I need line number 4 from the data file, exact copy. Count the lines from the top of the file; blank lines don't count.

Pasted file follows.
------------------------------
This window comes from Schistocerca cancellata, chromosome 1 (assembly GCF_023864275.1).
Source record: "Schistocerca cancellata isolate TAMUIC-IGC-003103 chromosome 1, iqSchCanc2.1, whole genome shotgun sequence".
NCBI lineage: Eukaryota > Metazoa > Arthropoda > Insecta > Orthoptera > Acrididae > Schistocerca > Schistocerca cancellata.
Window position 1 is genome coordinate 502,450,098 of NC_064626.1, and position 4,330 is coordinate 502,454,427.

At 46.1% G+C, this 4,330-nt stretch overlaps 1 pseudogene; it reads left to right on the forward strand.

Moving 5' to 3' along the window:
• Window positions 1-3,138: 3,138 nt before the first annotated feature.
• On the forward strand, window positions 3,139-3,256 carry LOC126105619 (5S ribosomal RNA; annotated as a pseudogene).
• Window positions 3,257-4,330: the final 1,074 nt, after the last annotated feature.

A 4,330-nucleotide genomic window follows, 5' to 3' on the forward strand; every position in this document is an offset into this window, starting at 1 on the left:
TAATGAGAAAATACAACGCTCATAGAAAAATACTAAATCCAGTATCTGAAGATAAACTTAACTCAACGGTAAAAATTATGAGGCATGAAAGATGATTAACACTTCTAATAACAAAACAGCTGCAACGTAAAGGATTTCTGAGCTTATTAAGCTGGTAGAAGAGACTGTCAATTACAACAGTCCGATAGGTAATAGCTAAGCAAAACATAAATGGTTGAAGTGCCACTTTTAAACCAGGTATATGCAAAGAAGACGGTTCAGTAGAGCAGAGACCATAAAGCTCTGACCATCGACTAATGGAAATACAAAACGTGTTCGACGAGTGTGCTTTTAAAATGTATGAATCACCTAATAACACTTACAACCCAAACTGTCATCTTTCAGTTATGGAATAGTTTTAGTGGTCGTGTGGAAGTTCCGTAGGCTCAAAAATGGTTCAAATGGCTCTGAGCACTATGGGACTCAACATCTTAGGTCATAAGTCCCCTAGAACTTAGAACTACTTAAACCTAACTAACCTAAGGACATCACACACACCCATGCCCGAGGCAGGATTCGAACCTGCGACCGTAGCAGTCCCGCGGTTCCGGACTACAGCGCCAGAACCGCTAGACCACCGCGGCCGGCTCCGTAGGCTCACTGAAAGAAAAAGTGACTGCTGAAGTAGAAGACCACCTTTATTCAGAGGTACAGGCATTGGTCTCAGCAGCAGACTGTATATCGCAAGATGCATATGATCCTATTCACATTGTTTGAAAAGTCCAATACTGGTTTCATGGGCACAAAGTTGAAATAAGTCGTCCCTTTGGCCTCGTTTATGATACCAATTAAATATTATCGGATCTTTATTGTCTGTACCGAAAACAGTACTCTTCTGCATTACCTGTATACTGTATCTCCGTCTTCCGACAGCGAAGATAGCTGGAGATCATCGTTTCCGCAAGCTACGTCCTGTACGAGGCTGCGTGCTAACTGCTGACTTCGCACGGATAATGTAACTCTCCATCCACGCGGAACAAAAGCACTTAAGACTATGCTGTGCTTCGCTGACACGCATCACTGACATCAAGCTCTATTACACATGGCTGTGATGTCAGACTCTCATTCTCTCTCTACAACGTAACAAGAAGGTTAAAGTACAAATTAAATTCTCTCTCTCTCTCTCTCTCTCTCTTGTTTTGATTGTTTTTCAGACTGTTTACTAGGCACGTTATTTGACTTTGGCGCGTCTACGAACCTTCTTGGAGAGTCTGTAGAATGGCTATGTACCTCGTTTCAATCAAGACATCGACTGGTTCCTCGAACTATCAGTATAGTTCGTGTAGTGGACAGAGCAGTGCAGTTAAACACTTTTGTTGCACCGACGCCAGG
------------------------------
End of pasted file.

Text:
Window position 1 is genome coordinate 502,450,098 of NC_064626.1, and position 4,330 is coordinate 502,454,427.